Student clubs spend the weekend at Dorr


Louise Kim, Staff Writer

Last Friday, students from the OutDorr’s Club and Dance Company (HMDC) drove up to the John Dorr Nature Laboratory (Dorr) for a weekend full of hiking, dancing, and other fun activities.

The Martin Luther King (MLK) weekend hike has been an annual trip for the OutDorr’s Club for the past 34 years, Director of Dorr Glenn Sherratt said. “We wanted to provide a cold-weather camping experience for students who were interested. It is beautiful to be out in the snow and learn to deal with the challenges and vagaries of winter camping.”

This year, 22 students went on the OutDorr’s Club winter trip, a substantial increase from last year when only five students attended.

“Everyone on the trip was really nice and I got to know more people. Every time I go to Dorr I always have a lot of fun,” Riya Daga (9) said.

The opportunity the trip provided was unique because there aren’t many occasions for Upper Division (UD) students to enjoy the Dorr facilities, Halley Robbins (12) said.

On Friday night, the hikers gathered various materials in preparation for the hike, including layers and water bottles, Willa Davis (9) said. The main hike took place on Saturday morning and was four miles through the Maricosta Preserve. Daga knew that the hike would be challenging so she paced herself throughout, since tiring early would have only made the hike less enjoyable for her.

Although the hike had been shorter than in past years, students still had to deal with the cold winter climate, Ryan Finlay (10) said. Once the students reached the summit, they were greeted with a view of the surrounding landscape.

“One of my favorite memories of the trip was when we were eating lunch during the hike, there was a frozen river off the trail,” Davis said. “It was so beautiful and I ate lunch next to the river.”

The OutDorr’s Club slept in tents outside Saturday night, which was a unique experience for many students who had never slept in the snow before. Besides the snow being uncomfortable, it made building the fire much more difficult because the wood was wet, Finlay said. “We started burning copies of the Record to get the fire going,” he said. “We used the burning Records to dry the sticks before we could use them.”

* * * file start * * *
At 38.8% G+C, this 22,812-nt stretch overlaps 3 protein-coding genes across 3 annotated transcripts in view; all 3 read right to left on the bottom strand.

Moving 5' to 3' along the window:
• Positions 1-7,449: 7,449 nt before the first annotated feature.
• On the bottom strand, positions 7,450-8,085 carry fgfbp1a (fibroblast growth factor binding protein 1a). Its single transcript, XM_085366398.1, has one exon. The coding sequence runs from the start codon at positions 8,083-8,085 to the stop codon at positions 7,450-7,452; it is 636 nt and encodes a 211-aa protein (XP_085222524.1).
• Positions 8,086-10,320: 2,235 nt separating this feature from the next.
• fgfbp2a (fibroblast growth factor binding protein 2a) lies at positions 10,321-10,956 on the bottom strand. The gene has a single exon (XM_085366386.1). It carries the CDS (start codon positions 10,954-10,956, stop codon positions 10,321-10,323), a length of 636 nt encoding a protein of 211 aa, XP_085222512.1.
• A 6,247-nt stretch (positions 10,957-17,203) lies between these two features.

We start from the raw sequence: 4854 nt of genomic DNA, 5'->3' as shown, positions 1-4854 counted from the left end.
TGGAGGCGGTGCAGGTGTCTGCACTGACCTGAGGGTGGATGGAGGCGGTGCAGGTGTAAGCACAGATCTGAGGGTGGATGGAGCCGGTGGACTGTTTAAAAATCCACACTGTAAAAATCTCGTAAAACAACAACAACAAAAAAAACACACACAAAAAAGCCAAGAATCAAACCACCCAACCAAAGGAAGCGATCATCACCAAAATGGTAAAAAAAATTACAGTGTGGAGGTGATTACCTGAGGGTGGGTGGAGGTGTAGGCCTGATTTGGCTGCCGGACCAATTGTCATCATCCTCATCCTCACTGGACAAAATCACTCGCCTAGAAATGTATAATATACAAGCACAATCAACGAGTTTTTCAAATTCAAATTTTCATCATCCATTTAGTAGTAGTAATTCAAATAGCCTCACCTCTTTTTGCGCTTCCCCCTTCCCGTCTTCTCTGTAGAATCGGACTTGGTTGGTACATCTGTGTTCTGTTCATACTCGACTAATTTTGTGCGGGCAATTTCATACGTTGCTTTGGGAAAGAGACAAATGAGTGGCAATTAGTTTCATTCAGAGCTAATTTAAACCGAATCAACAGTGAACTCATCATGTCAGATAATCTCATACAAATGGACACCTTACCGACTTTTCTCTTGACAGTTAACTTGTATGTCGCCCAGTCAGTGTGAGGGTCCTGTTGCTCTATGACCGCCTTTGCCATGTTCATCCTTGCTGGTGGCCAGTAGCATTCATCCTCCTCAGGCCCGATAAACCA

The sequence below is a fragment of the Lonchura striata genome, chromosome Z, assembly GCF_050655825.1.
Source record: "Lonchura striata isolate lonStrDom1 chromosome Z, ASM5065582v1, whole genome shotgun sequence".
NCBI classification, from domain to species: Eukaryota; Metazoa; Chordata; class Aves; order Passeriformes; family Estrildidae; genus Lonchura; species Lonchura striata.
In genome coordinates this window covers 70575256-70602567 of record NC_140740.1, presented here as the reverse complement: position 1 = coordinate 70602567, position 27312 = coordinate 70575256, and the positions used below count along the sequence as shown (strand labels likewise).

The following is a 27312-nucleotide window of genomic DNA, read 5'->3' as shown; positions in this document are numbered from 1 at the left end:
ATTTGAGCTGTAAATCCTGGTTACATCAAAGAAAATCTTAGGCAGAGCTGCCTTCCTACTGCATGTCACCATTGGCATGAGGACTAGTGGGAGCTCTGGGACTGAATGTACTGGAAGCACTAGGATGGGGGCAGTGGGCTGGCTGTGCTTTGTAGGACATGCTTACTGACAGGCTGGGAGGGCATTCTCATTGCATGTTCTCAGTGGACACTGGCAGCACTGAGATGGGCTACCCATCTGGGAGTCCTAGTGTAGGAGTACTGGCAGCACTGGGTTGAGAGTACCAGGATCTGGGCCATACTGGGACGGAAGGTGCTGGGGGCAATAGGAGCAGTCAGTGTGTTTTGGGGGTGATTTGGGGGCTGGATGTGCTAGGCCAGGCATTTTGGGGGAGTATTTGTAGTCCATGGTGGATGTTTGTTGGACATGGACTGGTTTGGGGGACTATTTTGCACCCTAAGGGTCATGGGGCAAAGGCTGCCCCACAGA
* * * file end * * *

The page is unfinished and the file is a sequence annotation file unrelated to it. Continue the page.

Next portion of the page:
Robbins found building the fire one of the most exciting moments of the trip, she said. “It was a really fun thing to do, and [we rewarded ourselves with] s’mores afterwards.”

The trip provided a nice break for students after the end of the first semester, Davis said. “I forget how refreshing nature can be, especially in the middle of the school year, when you’re so stressed— nature is the place to go to when you want to relax and forget about your problems.”

While the OutDorr’s Club was outside experiencing the winter elements, members of the HMDC were hard at work indoors preparing for this week’s Student Choreographed Dance Concert.

“Dance Dorr” has been a long-standing tradition before all student dance concerts, which happen three times on a four-year cycle. “It’s a great opportunity for the dancers to come together and bond, but also to learn dances that they might not know and perfect them,” Theatre, Dance & Film Studies Department Chair Alison Kolinski said.

During most of the trip, the group rehearsed their dance numbers in the barn, HMDC co-President Yana Gitelman (11) said. “Because there were so few of us, we had lots of time to practice individually and as a group.”

HMDC co-President Mikayla Benson (11) was unsure whether the weekend would be successful because only five dancers were able to attend. “I was completely wrong,” she said, “We had such awesome people; I couldn’t have asked for a better group.”

Going into the weekend, the dances were all choreographed and learned, but the environment of Dorr allowed dancers to further develop the interpretation and meaning of their pieces beyond the moves, Benson said.

Because the group didn’t access electronics often, the members were more present with each other and had more opportunities to interact with each other and explore the pieces, Gitelman said. At school, stress and other distractions can lead to a decreased quality of practice.

On Saturday night, the dance ensemble went to the Warner Theatre in Torrington, CT to see Momix, an internationally acclaimed dance company known for its abstract and inventive dances, Kolinski said. The performance featured many non-traditional numbers that included a dance performed entirely on skis and a classical Bach song where half the dancers were inanimate mannequins.

Despite being unfamiliar with the unusual style of choreography, the students were impressed with the dancers’ talent. “There [was] a certain dedication and motivation for excellence that I haven’t seen in a while,” Benson said. “It was good entertainment because good entertainment is something that you think about after. That’s my goal for the dance concert.”

Kolinski hopes that the students were able to enjoy but also learn from the performance. “The ease and the intensity and how beautifully they executed it, it was just flawless,” she said.

For both the OutDorr’s people and the dancers, Dorr provides an opportunity to become closer and spend some time in nature, Mika Asfaw (12) said.

“Although we knew each other before, we all got closer and bonded,” Gitelman said. “It was nice to take that into show week.”

“I don’t think you can replicate Dorr’s feeling anywhere else,” Asfaw said. “It was a great experience — I made new friends and made stronger relationships with ones I had already.”+